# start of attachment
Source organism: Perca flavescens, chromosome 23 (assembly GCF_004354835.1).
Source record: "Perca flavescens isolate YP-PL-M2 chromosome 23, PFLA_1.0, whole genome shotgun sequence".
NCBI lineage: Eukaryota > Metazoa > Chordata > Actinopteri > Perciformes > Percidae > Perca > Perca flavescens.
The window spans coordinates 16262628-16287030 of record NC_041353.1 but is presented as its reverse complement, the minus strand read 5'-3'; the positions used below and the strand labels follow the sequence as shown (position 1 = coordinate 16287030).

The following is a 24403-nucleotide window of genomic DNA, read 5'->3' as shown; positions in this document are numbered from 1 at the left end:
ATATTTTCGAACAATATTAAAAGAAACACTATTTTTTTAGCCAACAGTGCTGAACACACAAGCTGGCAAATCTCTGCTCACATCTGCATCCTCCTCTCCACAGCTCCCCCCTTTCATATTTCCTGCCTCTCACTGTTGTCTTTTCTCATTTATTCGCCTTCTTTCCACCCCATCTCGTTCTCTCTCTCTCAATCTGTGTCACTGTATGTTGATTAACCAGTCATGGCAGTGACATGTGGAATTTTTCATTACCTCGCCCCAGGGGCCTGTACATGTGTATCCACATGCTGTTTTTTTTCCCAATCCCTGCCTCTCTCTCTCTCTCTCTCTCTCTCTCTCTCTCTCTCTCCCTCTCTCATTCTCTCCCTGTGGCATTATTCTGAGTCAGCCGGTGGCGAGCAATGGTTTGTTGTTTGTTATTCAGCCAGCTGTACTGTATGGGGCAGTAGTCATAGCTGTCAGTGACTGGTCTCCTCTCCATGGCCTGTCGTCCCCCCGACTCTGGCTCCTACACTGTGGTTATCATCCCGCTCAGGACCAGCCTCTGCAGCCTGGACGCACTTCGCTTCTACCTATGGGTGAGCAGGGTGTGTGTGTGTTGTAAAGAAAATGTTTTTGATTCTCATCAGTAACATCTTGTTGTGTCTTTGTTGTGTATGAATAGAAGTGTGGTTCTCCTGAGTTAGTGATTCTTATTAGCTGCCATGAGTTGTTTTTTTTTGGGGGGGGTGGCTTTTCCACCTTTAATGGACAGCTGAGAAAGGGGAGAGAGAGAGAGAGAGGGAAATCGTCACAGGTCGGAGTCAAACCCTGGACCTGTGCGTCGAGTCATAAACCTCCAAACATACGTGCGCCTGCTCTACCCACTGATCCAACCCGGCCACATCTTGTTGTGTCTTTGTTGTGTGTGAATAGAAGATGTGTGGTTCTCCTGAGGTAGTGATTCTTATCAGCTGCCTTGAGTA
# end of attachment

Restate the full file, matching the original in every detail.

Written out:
Source organism: Perca flavescens, chromosome 23 (assembly GCF_004354835.1).
Source record: "Perca flavescens isolate YP-PL-M2 chromosome 23, PFLA_1.0, whole genome shotgun sequence".
NCBI lineage: Eukaryota > Metazoa > Chordata > Actinopteri > Perciformes > Percidae > Perca > Perca flavescens.
The window spans coordinates 16262628-16287030 of record NC_041353.1 but is presented as its reverse complement, the minus strand read 5'-3'; the positions used below and the strand labels follow the sequence as shown (position 1 = coordinate 16287030).

The following is a 24403-nucleotide window of genomic DNA, read 5'->3' as shown; positions in this document are numbered from 1 at the left end:
ATATTTTCGAACAATATTAAAAGAAACACTATTTTTTTAGCCAACAGTGCTGAACACACAAGCTGGCAAATCTCTGCTCACATCTGCATCCTCCTCTCCACAGCTCCCCCCTTTCATATTTCCTGCCTCTCACTGTTGTCTTTTCTCATTTATTCGCCTTCTTTCCACCCCATCTCGTTCTCTCTCTCTCAATCTGTGTCACTGTATGTTGATTAACCAGTCATGGCAGTGACATGTGGAATTTTTCATTACCTCGCCCCAGGGGCCTGTACATGTGTATCCACATGCTGTTTTTTTTCCCAATCCCTGCCTCTCTCTCTCTCTCTCTCTCTCTCTCTCTCTCTCTCTCCCTCTCTCATTCTCTCCCTGTGGCATTATTCTGAGTCAGCCGGTGGCGAGCAATGGTTTGTTGTTTGTTATTCAGCCAGCTGTACTGTATGGGGCAGTAGTCATAGCTGTCAGTGACTGGTCTCCTCTCCATGGCCTGTCGTCCCCCCGACTCTGGCTCCTACACTGTGGTTATCATCCCGCTCAGGACCAGCCTCTGCAGCCTGGACGCACTTCGCTTCTACCTATGGGTGAGCAGGGTGTGTGTGTGTTGTAAAGAAAATGTTTTTGATTCTCATCAGTAACATCTTGTTGTGTCTTTGTTGTGTATGAATAGAAGTGTGGTTCTCCTGAGTTAGTGATTCTTATTAGCTGCCATGAGTTGTTTTTTTTTGGGGGGGGTGGCTTTTCCACCTTTAATGGACAGCTGAGAAAGGGGAGAGAGAGAGAGAGAGGGAAATCGTCACAGGTCGGAGTCAAACCCTGGACCTGTGCGTCGAGTCATAAACCTCCAAACATACGTGCGCCTGCTCTACCCACTGATCCAACCCGGCCACATCTTGTTGTGTCTTTGTTGTGTGTGAATAGAAGATGTGTGGTTCTCCTGAGGTAGTGATTCTTATCAGCTGCCTTGAGTA